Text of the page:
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Santos Silva/Wodrascka/Meaas Svendsen/Berre, "Rasengan!"

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cover imageConsidering Rasengan! is a documentation of the first performance this pan-European free jazz quartet ever had together, the balance of unity and chaos here is exceptionally well done.  The two pieces that make up this 36 minute performance drift between what sounds like perfect synergy between the players to some all out messes of sound, both of which I have always felt is essential for this style of music.  Which, of course, means this is a very impressive record.

Barefoot Records

The four performers on this record come from all parts of Europe:  Portuguese trumpet player Susana Santos Silva (Orquestra Jazz de Matosinhos and Coreto Porta-Jazz), French pianist Christine Wodrascka works in a multitude of styles and projects, bassist Christan Meaas Svendsen hails from Norway and collaborates with a multitude of performers (and is a member of Large Unit), and finally percussionist Håkon Berre now resides in Denmark and has collaborated with the likes of Peter Brötzmann.

Rasengan! is a performance comprised of two lengthy pieces, the lengthy "Sweatshirt" and the slightly more succinct (and more bizarre) "Death by Candiru".  Of the two, "Sweatshirt" is the more conventional, but that is only relatively speaking.  Immediately Meaas Svendsen and Berre create an odd rhythmic foundation via bent strings and clacking sticks, neither of which sounds obviously like the instruments the two are actually playing.  Soon Santos Silva's horn and Wodrascka's piano skitter in, initially loose and chaotic.  The two take turns becoming the focus, either in the form of overt, tense piano or pained, raw trumpet.  A bit less than half way through the piece's 25 minute duration a bit of calm appears, with just the piano leaving a lingering tension.  The sound eventually builds back up, the horn and piano sprawling all over in ebbs and floes of chaos and calm.  The performance finally builds to an appropriately dramatic, loud conclusion.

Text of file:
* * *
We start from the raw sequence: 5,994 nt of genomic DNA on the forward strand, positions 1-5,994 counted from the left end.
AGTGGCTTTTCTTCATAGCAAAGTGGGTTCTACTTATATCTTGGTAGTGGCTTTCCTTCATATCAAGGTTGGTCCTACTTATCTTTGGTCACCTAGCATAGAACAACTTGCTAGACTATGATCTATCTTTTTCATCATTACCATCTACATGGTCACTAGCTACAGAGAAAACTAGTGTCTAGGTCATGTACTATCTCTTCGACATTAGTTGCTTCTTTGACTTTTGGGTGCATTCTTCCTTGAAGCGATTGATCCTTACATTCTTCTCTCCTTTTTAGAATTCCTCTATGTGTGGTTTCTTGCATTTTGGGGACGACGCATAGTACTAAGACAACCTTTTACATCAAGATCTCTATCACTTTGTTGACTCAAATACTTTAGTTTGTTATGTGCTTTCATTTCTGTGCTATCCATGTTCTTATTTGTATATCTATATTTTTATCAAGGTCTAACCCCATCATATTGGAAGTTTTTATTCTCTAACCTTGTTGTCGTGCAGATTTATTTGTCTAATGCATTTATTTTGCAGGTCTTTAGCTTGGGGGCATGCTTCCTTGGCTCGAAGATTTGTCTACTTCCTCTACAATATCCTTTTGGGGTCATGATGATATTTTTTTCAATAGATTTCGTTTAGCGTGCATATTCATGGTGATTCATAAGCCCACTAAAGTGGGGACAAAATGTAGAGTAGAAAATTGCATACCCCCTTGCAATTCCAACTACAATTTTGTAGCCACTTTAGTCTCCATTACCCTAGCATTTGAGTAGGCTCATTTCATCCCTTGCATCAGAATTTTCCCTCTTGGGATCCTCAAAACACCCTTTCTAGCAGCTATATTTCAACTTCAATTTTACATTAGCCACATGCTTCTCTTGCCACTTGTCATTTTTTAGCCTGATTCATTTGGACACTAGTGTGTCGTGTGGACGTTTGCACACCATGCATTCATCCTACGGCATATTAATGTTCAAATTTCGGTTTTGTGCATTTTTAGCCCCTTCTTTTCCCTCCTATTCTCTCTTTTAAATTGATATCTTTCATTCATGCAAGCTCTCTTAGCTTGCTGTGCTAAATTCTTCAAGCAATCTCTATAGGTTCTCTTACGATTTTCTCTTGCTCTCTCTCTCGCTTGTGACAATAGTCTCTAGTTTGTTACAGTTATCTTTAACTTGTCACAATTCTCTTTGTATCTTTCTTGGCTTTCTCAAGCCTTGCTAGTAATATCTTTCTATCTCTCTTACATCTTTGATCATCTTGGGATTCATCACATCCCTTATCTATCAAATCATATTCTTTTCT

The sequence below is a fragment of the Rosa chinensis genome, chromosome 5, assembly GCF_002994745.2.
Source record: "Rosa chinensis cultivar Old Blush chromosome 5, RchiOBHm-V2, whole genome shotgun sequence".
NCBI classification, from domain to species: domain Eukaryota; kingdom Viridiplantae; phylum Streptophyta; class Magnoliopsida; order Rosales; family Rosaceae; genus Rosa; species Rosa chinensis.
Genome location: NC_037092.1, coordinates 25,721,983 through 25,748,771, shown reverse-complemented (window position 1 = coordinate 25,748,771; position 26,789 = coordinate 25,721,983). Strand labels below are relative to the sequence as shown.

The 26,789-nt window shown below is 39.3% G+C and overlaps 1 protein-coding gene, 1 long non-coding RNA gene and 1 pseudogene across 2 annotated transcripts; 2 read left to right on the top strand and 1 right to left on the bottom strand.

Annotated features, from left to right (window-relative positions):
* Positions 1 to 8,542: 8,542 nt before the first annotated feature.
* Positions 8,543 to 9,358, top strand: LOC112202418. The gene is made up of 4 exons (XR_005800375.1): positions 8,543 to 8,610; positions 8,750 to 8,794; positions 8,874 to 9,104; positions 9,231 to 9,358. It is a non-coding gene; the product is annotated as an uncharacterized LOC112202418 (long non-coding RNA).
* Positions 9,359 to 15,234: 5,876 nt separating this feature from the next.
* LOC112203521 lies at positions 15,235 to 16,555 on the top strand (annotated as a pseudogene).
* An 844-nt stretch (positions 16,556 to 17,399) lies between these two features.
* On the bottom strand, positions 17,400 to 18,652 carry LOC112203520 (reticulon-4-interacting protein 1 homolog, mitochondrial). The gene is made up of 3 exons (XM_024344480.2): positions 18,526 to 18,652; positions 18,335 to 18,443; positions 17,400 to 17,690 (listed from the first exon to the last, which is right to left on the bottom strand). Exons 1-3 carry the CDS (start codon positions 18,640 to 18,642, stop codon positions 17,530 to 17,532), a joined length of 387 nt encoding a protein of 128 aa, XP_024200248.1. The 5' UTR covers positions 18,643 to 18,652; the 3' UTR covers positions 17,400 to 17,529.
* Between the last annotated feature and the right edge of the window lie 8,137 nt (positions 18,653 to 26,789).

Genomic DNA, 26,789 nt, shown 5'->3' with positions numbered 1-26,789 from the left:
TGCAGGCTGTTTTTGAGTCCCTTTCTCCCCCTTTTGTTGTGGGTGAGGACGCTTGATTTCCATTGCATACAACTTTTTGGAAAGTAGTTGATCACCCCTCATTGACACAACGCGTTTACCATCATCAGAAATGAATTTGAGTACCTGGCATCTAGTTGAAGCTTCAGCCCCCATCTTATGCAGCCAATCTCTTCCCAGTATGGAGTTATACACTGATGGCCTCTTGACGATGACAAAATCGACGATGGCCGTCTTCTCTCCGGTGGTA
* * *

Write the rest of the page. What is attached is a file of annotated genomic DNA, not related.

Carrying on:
While "Sweatshirt" may not sound like the most conventional work at first, it is the more dissonant turn that the quartet take on the jovially titled "Death by Candiru" that make it seem like the lighter work.  At first subtle, eventually the rhythm section of bass and drum construct a slow, uncomfortable rhythm complete with weird animalistic scratching noises with piano peppered throughout.  Bits of what sound like compressed air and non-instrument like noises appear, making for a more bizarre yet extremely cinematic feel.  As before, the trumpet and piano trade off taking the focus, but here in a more chaotic and off-kilter form.  In a great contrast to the conclusion of "Sweatshirt", here the performance seems to fall apart in a brilliant way, rather than coming to an epic, bombastic close.

There is a definite looseness throughout Rasengan! that may be fully intentional or a function of the four performers improvising together for the first time ever, but that adds to the record, rather than detracts from it.  They clearly work well together and play off of each other wonderfully, but those moments where the sound becomes a bit disjointed and chaotic are some of the best parts of the record.  I usually prefer jazz-based music when things get weird and dissonant, and this band does that extremely well.

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Last Updated on Sunday, 21 August 2016 23:11  


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